For context, many of us have been aware measures such as this were on the horizon. There is no easy solution and with so much else going on in the world it is difficult for people to take notice. Each institution and each dept has different circumstances, and it is important we do not reduce this situation to a single economic, political, cultural or health-crisis cause. Yet there are commonalities and pernicious rhetoric afoot to destabilise the UK’s highly rated archaeology and heritage academic programmes. So, staff, students, the commercial sector, societies and local communities and anyone who is passionate about the human past, our current environment and human societies, and our shared futures, must try to work in solidarity to oppose these pressures to divide and undermine our academic disciplines of Archaeology and Heritage. To do this, we must support each other to protest and promote our staff, students and programmes.
What can be done? (1) Ethical principles of academic life. To my mind, the 7 principles of public life are not fully or adequately adhered to in academia. Academics themselves need to fully adhere to them and we must demand the same of from line managers and senior managers who seem to be struggling with each and every one of them. My recent experiences with this redundancy process are merely the latest example of many failings across institutions in these regards.
(2) Celebrate our strengths and successes alongside robust critiques of our ideas and practices. Imposter syndrome is rife, and I suffer too. But we have achieved so much together and we have much more to give! So we must challenge the constant erosion of our academic work by those who are gleeful to regard us as perpetually failing at every turn, as individuals and as disciplines. There are serious and candid issues to be raised and addressed in our discipline at every level from structural racism to bullying and harassment in the workplace, but these shouldn’t be used to dismantle our achievements and ongoing endeavours within the discipline, particularly by those who have nothing constructive to augment or replace it with. Transformation, not destruction, is the way we build on the best of what we have done. We cannot claim to have ethical principles whilst undermining the work of others and denigrating our own past and current endeavours. At the end of the day, outside our niche areas, this will only be seen as justification we don’t deserve to exist.
(3) Challenge the ignorance and the callousness of today’s academic hierarchies and processes. From REF to TEF to programme reviews and redundancy processes, it is quite clear that so few of those making the decisions have taken time to find out even the basics of what our disciplines are and what we aspire to do. Moreover, and as a result of this, nor do they care about the very staff and students and their futures as they so frequently claim a duty of care over. This is not our failing, not a weakness of our teaching and scholarship, our research and public engagement. Indeed, university structures aren’t simply ignorant of our work. Indeed, like pseudoarchaeology fanatics who simply want to believe in the mystery of ignorance and concoct false narratives unhinged from evidence, they actively choose to be ignorant of academic work and our students teaching and learning! How we challenge this is through our work itself, but also ensuring it cannot be ignored, making clear how and where it has made a difference. A digital footprint is key here, but so is collaborative support for each other to amplify our achievements within and beyond the academy.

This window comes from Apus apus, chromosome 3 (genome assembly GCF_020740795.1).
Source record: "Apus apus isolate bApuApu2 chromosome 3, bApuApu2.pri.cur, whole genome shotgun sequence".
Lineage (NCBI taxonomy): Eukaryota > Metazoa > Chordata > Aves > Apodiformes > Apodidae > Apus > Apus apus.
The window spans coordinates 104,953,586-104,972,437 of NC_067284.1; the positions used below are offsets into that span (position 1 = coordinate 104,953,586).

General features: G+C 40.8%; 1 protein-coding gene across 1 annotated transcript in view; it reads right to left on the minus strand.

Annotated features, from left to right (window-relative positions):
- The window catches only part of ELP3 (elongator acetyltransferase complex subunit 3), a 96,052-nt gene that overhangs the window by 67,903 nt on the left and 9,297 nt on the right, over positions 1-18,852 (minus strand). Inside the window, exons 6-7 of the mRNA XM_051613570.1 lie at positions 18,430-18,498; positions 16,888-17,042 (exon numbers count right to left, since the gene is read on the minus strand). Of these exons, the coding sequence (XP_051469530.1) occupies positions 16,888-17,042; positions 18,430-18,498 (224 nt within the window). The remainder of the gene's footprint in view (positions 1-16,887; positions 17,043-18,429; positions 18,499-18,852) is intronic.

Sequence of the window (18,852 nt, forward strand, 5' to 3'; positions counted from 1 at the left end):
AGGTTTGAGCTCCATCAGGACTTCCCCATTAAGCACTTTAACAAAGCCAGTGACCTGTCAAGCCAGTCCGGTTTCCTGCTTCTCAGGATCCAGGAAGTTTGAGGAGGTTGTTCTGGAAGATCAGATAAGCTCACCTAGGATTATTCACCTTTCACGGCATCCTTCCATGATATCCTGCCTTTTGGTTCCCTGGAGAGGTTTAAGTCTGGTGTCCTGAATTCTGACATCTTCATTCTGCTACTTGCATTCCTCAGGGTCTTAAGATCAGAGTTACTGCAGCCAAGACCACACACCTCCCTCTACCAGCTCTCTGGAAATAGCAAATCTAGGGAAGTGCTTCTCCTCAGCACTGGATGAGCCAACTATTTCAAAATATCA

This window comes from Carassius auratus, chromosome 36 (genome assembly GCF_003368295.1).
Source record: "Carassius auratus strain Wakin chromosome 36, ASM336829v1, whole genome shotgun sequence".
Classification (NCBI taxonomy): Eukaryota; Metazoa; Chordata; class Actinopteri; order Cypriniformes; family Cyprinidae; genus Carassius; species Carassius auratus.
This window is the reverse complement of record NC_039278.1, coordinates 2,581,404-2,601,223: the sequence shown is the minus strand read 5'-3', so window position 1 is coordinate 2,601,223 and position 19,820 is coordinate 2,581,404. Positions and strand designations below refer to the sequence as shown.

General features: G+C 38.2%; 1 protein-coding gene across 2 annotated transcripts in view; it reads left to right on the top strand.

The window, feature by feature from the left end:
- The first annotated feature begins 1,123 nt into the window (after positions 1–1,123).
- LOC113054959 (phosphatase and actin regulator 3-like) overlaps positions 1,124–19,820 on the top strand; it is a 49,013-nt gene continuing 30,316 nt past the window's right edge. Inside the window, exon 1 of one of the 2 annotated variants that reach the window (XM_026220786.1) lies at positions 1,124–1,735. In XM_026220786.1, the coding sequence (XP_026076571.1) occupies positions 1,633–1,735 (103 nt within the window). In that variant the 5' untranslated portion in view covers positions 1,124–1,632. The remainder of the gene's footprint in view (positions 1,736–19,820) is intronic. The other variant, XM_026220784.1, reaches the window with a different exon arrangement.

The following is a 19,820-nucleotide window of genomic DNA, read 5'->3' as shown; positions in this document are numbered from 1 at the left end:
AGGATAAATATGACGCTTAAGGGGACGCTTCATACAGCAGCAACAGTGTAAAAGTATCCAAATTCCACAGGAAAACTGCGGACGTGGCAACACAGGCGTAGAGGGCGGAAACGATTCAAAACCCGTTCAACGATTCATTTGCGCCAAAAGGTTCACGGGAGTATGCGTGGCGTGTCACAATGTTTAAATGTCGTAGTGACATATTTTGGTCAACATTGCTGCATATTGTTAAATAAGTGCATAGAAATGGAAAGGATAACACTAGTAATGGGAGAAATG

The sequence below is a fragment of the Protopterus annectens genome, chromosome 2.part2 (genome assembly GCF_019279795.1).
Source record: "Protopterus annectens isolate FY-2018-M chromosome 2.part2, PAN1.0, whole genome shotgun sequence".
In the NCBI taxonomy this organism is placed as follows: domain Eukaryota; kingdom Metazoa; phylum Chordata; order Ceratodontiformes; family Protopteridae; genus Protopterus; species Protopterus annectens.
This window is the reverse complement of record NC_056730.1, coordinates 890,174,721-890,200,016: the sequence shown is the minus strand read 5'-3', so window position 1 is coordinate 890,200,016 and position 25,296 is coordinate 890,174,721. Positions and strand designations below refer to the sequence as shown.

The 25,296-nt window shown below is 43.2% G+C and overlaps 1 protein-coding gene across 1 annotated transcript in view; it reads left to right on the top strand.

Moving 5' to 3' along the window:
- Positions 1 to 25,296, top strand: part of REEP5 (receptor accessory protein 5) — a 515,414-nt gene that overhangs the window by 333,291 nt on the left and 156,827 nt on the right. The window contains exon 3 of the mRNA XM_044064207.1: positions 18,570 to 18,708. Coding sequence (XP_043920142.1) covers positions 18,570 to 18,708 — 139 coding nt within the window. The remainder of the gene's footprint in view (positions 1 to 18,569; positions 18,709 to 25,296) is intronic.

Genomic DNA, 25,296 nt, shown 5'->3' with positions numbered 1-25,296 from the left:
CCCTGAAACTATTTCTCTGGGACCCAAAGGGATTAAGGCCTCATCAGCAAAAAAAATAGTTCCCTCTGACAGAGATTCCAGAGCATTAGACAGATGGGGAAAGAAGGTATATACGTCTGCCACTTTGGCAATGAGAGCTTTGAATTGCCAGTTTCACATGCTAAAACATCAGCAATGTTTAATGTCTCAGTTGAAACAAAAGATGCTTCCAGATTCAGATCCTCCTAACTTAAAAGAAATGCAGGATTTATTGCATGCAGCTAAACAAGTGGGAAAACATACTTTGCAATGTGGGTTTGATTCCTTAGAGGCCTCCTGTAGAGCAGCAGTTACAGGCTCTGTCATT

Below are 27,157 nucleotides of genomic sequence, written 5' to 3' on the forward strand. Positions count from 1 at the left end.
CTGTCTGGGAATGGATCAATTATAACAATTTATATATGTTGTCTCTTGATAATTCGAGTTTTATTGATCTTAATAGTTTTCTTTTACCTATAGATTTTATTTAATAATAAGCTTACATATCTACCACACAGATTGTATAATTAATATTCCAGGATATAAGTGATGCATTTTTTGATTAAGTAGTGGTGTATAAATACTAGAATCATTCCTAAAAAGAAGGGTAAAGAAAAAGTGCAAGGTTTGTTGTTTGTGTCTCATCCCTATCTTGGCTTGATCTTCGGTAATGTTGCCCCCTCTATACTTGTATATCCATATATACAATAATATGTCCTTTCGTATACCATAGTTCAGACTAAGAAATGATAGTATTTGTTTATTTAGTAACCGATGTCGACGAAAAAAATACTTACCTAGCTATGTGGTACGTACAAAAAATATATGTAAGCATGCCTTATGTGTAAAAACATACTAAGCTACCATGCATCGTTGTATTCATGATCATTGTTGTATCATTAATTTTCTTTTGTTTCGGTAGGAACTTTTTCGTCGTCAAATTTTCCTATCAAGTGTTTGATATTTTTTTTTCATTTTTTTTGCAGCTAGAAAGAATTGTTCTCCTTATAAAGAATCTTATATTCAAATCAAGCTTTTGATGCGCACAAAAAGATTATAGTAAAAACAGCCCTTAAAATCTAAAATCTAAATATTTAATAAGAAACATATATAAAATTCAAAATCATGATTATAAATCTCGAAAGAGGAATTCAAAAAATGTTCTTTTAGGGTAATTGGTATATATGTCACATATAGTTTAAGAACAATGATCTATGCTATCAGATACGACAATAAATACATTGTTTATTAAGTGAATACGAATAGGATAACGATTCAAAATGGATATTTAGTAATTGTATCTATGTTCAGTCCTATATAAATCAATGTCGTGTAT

Yet all this might be simply rearranging deckchairs, I appreciate that. The grander economic, political, ideological and pandemical issues might be outside our abilities to combat. Maybe it is all pointless to try and combat these processes and their root causes. But I do believe we can do so much to ameliorate against their worst effects if we work together in solidarity and seek to avoid ghastly own goals.
Hence, I firmly believe there is a future in the past, if for no other reason than the very forces aligned against us are creating a new climate of determination for archaeologists and heritage practitioners as well as our links with cognate disciplines. This situation has been decades in the creation and there are no quick fixes. Yet, now is the time to work together ethically, in confidence, and with clarity and integrity, to push back against the lazy, short-sighted and flawed plans we are being gaslight and bullied into accepting as inevitable.